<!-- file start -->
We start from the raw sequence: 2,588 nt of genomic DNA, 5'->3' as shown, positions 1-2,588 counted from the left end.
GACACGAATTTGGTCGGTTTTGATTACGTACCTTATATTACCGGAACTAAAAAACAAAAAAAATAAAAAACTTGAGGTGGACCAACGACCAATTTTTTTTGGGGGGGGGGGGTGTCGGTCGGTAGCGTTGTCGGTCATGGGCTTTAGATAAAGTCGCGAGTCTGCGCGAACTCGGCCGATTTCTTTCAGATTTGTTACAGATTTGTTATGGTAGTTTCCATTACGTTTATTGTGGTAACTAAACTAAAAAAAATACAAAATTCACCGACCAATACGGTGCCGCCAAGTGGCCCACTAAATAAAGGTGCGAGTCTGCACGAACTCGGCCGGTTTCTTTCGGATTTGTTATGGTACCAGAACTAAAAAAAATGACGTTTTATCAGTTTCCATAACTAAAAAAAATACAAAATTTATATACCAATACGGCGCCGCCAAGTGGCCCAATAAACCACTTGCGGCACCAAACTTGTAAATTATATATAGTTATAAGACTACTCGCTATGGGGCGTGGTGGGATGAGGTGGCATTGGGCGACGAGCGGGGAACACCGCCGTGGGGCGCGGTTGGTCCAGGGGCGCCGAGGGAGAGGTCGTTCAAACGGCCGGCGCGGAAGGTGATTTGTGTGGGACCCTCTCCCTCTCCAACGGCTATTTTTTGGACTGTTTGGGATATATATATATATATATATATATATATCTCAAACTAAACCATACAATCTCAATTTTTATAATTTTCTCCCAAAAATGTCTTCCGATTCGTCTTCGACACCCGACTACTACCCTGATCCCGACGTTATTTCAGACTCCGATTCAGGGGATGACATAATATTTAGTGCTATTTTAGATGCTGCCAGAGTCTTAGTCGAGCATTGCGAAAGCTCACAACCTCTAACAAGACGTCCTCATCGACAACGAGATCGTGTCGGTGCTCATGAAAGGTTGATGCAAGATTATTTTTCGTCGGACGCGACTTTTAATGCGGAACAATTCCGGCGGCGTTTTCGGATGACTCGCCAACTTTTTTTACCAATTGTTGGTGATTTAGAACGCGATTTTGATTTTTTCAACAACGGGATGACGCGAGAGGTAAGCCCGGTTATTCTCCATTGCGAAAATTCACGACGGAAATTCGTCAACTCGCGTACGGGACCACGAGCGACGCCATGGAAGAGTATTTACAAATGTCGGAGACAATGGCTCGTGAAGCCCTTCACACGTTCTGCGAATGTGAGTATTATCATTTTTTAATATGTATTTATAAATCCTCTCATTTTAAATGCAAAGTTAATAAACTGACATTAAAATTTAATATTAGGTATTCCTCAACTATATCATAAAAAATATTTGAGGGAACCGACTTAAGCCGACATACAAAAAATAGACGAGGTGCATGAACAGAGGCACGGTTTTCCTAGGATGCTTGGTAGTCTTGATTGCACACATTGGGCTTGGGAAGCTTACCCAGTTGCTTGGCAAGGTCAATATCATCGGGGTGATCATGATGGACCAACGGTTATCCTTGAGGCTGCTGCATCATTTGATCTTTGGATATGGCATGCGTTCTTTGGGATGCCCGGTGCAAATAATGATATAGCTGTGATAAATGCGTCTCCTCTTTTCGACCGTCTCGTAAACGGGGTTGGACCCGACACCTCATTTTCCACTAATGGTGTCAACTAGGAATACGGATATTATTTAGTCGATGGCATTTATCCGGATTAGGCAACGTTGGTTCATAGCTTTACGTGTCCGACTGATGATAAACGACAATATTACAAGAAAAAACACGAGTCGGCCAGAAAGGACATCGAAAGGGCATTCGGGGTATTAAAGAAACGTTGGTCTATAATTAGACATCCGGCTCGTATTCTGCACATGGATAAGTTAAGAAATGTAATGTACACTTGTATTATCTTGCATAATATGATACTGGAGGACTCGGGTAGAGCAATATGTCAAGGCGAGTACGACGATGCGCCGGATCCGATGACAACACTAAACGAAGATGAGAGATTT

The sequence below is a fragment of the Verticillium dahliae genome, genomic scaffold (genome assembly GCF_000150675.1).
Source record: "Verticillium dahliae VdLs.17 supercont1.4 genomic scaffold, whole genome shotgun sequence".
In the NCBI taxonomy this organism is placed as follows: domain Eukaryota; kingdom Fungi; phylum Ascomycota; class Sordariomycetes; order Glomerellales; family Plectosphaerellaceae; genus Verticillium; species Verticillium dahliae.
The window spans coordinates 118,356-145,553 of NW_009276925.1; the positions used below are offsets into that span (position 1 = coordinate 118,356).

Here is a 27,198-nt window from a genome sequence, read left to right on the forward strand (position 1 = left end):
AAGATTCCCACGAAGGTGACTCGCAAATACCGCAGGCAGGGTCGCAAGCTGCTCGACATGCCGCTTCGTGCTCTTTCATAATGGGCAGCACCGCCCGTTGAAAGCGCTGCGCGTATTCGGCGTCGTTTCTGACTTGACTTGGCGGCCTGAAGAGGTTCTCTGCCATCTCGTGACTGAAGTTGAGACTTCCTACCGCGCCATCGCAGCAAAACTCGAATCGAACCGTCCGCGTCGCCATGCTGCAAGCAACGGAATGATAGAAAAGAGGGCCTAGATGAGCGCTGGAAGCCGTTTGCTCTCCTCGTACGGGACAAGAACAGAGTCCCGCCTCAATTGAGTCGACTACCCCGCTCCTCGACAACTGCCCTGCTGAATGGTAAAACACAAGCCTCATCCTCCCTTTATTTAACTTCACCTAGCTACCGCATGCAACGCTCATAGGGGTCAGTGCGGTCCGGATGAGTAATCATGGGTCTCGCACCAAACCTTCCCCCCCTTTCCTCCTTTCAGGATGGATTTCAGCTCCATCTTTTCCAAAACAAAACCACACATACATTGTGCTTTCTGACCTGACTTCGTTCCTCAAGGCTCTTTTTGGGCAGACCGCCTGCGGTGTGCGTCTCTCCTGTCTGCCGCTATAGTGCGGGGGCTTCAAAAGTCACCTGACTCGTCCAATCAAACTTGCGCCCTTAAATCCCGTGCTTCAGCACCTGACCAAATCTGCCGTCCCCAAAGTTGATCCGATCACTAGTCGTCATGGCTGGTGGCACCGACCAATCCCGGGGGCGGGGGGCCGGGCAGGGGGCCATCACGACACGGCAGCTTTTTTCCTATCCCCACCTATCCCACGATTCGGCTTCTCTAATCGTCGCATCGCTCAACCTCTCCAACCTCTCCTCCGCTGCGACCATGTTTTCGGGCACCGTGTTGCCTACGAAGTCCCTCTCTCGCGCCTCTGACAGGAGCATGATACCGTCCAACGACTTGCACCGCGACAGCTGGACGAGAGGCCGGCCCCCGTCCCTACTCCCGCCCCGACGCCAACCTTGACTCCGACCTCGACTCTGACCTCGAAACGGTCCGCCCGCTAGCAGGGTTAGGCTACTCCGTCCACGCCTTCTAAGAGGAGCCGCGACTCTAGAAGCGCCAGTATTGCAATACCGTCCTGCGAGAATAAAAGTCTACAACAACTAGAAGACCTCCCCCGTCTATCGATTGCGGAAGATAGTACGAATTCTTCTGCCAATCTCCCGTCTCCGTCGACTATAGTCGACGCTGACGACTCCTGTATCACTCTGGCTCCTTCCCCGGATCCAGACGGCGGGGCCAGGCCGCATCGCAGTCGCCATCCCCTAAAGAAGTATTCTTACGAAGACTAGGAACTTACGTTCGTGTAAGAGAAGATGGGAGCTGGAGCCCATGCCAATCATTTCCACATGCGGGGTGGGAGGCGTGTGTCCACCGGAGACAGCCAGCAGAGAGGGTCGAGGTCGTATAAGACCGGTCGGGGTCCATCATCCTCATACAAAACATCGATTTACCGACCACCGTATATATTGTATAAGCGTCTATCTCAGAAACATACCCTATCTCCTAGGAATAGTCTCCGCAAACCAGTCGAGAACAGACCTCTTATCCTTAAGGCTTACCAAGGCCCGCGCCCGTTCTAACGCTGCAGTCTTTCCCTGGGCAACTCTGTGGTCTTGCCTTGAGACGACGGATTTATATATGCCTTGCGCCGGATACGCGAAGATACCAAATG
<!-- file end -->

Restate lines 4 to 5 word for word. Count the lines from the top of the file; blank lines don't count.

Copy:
Source record: "Verticillium dahliae VdLs.17 supercont1.4 genomic scaffold, whole genome shotgun sequence".
In the NCBI taxonomy this organism is placed as follows: domain Eukaryota; kingdom Fungi; phylum Ascomycota; class Sordariomycetes; order Glomerellales; family Plectosphaerellaceae; genus Verticillium; species Verticillium dahliae.